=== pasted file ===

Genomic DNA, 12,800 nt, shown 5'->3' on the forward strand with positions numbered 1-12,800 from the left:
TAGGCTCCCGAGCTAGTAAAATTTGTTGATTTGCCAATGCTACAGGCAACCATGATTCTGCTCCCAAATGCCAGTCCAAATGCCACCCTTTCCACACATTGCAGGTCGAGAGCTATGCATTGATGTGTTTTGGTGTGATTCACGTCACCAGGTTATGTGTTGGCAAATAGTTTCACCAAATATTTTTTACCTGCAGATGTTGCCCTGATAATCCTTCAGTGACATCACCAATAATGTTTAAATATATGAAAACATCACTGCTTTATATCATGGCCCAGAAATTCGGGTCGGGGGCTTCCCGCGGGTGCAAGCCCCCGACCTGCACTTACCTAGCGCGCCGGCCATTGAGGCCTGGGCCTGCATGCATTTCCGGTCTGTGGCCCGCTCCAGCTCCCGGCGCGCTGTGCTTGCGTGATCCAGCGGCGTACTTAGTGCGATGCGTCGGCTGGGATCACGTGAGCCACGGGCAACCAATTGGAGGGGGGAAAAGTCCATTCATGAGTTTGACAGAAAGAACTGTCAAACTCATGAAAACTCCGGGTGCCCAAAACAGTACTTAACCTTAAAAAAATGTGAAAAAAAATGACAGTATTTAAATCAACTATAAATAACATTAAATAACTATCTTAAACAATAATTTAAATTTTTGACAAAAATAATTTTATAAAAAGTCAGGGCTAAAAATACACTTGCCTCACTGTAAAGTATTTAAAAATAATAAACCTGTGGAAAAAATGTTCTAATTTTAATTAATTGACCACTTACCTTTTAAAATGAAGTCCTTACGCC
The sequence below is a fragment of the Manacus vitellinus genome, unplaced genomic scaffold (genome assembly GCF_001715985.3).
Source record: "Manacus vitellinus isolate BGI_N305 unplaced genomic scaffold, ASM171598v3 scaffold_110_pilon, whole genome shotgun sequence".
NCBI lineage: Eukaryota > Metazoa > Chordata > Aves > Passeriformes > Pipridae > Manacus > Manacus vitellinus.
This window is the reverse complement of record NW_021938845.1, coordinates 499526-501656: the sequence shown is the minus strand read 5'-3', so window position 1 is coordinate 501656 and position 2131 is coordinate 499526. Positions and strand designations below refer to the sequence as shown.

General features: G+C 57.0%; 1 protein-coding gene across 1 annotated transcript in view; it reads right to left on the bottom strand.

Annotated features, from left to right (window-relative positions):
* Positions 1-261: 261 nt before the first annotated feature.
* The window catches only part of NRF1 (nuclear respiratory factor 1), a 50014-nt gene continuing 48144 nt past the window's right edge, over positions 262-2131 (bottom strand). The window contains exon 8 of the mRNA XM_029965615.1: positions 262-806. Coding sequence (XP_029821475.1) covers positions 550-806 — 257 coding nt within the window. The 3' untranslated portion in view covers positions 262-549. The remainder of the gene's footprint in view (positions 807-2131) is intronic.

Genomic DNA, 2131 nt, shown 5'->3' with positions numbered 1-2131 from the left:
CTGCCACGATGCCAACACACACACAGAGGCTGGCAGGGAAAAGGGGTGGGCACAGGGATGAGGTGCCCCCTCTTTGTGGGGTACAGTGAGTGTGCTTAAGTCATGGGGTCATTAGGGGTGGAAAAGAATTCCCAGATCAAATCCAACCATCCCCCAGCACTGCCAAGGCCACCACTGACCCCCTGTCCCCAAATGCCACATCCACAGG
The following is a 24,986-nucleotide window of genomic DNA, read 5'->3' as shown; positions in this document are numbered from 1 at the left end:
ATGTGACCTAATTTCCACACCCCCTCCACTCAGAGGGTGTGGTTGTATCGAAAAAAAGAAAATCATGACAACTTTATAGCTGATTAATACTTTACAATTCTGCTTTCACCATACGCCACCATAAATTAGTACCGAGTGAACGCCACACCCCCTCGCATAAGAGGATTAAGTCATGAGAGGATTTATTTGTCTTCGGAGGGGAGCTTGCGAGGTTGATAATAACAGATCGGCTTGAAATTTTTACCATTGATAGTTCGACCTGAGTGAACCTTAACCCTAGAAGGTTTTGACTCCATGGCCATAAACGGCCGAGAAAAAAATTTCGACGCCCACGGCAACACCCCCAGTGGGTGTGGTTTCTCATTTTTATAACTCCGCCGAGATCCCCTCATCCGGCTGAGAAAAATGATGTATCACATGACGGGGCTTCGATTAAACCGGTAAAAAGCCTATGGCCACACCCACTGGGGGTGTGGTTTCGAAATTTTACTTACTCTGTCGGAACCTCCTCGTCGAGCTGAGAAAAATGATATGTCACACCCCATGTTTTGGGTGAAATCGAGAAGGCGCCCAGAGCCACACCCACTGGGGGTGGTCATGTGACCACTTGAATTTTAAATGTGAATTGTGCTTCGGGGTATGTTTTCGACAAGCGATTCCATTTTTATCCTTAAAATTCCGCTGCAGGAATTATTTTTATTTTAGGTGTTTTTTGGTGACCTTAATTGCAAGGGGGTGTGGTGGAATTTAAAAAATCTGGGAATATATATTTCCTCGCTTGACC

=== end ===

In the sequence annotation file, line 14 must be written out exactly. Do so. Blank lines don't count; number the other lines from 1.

ATGTGACCTAATTTCCACACCCCCTCCACTCAGAGGGTGTGGTTGTATCGAAAAAAAGAAAATCATGACAACTTTATAGCTGATTAATACTTTACAATTCTGCTTTCACCATACGCCACCATAAATTAGTACCGAGTGAACGCCACACCCCCTCGCATAAGAGGATTAAGTCATGAGAGGATTTATTTGTCTTCGGAGGGGAGCTTGCGAGGTTGATAATAACAGATCGGCTTGAAATTTTTACCATTGATAGTTCGACCTGAGTGAACCTTAACCCTAGAAGGTTTTGACTCCATGGCCATAAACGGCCGAGAAAAAAATTTCGACGCCCACGGCAACACCCCCAGTGGGTGTGGTTTCTCATTTTTATAACTCCGCCGAGATCCCCTCATCCGGCTGAGAAAAATGATGTATCACATGACGGGGCTTCGATTAAACCGGTAAAAAGCCTATGGCCACACCCACTGGGGGTGTGGTTTCGAAATTTTACTTACTCTGTCGGAACCTCCTCGTCGAGCTGAGAAAAATGATATGTCACACCCCATGTTTTGGGTGAAATCGAGAAGGCGCCCAGAGCCACACCCACTGGGGGTGGTCATGTGACCACTTGAATTTTAAATGTGAATTGTGCTTCGGGGTATGTTTTCGACAAGCGATTCCATTTTTATCCTTAAAATTCCGCTGCAGGAATTATTTTTATTTTAGGTGTTTTTTGGTGACCTTAATTGCAAGGGGGTGTGGTGGAATTTAAAAAATCTGGGAATATATATTTCCTCGCTTGACC